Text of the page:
Slow stitching is where there are no patterns or plans for the thread, its a time to
let your mind go and let your hands lead.
I was honoured to be asked by Marutsca from the Seychelles, to decorate one of her pure linen gowns in which ever way I want. She has given 10 gowns worldwide to decorate and these will be used to launch her new linen range.
I start by foraging what I need, and in this case it was Black Wattle logs which I boil for approximately 2 hours and then leave over night or longer to draw the colour from the wood.
I then dip the fabric which I have soaked in soya milk ( but wasn’t really necessary as the black wattle has natural tannin in it) into the pot of cooled and strained water. I dipped the fabric about two thirds into the black wattle and then dipped the bottom section in a rusty water which changes the colour to a dark grey.
Once done hang up in the shade to dry and leave for a couple of days to cure.
Next Stage, slow stitch
I wash the fabric in pH neutral soap, i.e. Woolite or even baby shampoo, rinse and hang in the shade again, the sun will fade the colour after time, as it will any fabric.
Once dry I start to slow stitch the fabric, I chose the 3 colours of the fabric to stitch, it has taken me 3 months on and off to complete, but at least a couple of hour a day.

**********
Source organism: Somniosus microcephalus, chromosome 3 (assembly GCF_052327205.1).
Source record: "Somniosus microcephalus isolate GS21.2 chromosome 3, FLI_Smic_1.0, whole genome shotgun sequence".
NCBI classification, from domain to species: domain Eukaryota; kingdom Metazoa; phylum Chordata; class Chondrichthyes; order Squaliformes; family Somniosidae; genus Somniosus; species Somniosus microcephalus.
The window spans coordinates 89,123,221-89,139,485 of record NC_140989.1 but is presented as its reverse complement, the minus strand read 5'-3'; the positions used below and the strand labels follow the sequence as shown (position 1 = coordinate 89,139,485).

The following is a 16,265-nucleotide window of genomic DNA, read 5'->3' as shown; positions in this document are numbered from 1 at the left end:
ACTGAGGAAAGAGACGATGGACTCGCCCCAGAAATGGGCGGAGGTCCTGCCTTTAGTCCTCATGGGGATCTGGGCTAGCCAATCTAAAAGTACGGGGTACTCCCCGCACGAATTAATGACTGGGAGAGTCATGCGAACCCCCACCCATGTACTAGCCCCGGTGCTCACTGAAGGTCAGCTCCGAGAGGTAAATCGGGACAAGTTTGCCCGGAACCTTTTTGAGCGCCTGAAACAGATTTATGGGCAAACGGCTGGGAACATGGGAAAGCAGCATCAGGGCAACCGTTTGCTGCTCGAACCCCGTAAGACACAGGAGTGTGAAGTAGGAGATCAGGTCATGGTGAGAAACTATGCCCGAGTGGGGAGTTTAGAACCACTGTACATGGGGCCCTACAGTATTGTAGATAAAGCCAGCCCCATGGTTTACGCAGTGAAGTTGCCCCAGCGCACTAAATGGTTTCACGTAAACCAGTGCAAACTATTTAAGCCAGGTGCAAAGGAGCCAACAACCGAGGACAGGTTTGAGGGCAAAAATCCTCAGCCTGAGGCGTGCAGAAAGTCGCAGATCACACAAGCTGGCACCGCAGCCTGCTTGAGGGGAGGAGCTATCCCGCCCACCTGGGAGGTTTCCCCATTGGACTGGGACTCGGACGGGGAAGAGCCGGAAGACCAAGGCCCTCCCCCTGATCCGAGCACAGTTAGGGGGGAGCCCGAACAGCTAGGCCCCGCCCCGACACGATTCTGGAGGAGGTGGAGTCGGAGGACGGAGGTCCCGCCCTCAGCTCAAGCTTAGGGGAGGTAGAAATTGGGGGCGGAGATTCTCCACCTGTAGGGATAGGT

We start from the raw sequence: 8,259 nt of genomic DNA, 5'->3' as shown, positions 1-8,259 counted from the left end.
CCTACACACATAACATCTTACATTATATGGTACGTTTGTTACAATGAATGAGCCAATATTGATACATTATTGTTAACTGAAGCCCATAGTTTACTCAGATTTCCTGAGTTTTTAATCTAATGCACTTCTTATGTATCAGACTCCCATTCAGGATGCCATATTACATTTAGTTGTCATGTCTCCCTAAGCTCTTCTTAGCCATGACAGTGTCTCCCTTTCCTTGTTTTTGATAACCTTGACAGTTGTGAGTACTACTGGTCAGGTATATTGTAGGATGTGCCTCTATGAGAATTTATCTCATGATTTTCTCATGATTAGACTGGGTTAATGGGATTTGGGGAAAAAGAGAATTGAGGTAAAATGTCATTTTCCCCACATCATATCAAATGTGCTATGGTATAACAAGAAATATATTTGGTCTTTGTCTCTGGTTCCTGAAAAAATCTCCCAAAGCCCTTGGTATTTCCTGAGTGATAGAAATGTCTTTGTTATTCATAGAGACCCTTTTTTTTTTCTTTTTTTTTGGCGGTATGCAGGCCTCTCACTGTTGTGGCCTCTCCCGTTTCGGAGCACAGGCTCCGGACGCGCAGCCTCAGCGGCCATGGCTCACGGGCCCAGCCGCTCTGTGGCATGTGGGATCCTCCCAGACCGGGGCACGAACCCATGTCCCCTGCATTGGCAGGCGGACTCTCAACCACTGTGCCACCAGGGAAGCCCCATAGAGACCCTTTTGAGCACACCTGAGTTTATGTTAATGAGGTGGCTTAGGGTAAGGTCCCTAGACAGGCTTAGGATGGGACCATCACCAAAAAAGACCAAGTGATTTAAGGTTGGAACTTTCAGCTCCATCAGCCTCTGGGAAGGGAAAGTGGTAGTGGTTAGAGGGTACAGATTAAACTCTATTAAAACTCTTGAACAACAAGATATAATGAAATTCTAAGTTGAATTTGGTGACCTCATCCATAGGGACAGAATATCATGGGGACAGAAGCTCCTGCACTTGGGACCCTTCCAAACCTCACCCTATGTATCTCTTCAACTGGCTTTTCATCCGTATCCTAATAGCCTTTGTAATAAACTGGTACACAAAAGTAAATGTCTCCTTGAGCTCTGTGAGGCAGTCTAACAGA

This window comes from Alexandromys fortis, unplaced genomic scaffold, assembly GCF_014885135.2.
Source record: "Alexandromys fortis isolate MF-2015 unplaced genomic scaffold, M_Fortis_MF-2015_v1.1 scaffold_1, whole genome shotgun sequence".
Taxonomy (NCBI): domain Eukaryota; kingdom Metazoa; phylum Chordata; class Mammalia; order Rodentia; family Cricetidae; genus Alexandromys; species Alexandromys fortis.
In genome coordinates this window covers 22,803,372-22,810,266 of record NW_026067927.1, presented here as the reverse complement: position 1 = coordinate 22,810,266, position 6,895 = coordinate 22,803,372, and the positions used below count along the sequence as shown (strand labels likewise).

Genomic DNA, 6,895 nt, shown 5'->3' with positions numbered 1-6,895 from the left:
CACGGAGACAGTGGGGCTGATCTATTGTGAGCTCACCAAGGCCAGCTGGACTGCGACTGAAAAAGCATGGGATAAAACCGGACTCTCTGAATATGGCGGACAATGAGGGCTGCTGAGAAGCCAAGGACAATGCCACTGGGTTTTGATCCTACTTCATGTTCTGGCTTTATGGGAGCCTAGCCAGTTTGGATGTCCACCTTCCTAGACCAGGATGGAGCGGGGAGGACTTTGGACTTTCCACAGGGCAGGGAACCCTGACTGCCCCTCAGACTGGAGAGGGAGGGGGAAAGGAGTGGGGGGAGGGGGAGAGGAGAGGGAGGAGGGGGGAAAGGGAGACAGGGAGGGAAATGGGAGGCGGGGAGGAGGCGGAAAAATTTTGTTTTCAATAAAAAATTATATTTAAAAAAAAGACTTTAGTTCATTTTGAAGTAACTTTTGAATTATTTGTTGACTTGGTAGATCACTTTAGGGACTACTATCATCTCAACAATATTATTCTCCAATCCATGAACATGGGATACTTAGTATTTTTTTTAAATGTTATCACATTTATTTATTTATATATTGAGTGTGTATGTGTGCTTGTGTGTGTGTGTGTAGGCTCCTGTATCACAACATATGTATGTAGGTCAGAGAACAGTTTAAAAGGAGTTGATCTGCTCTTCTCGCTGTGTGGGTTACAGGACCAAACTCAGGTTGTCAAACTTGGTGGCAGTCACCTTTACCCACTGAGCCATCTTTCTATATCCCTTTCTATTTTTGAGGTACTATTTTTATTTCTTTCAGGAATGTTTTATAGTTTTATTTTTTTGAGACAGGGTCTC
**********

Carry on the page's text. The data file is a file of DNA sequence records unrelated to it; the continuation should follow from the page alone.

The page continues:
This has been a wonderful opportunity, and slow stitch is a form of therapy which calms the mind.
Beautiful one of a kind eco printed cushion covers on hemp, linen and cotton,
Unusual cushions for unusual decor, bringing the outside in, perfect for natural environments. Hand printed with actual plants such as eucalyptus, black wattle, fynbos and many other plants, some hand embroidered with slow stitching.
To start off I go foraging in the forest or on the riverbank close to where I live. During the winter storms old trees often get blown over which is a great opportunity for getting the top leaves I couldn’t reach before.
My walks give an abundance of leaves, grasses and flowers to choose from, I prefer to pick up windblown leaves, its also very experimental not knowing which plants will give colour, it also depends on the soil, the water in the area and whether the leaves get a lot of sun or not, the underneath of the leaf often give a better impression and colour than the top side. After some time you learn which ones work for you and after a lot of research too.
I sometimes feel like a witch brewing her potions of bark, leaves and berries and anything else plant-wise I can find. If I’m making a dye-bath with Eucalyptus the kitchen smells heavenly, but not always with other plants ….
After soaking the silk in a mordant and then a dye-bath, then leaving it to dry and cure, the fun part starts with the placing of the plants on the silk and bundling it tightly around a stick or dowel, steaming for approximately 2 hours, letting it cool overnight if you can wait, then the exciting part of unravelling the bundle to see what Nature has given you.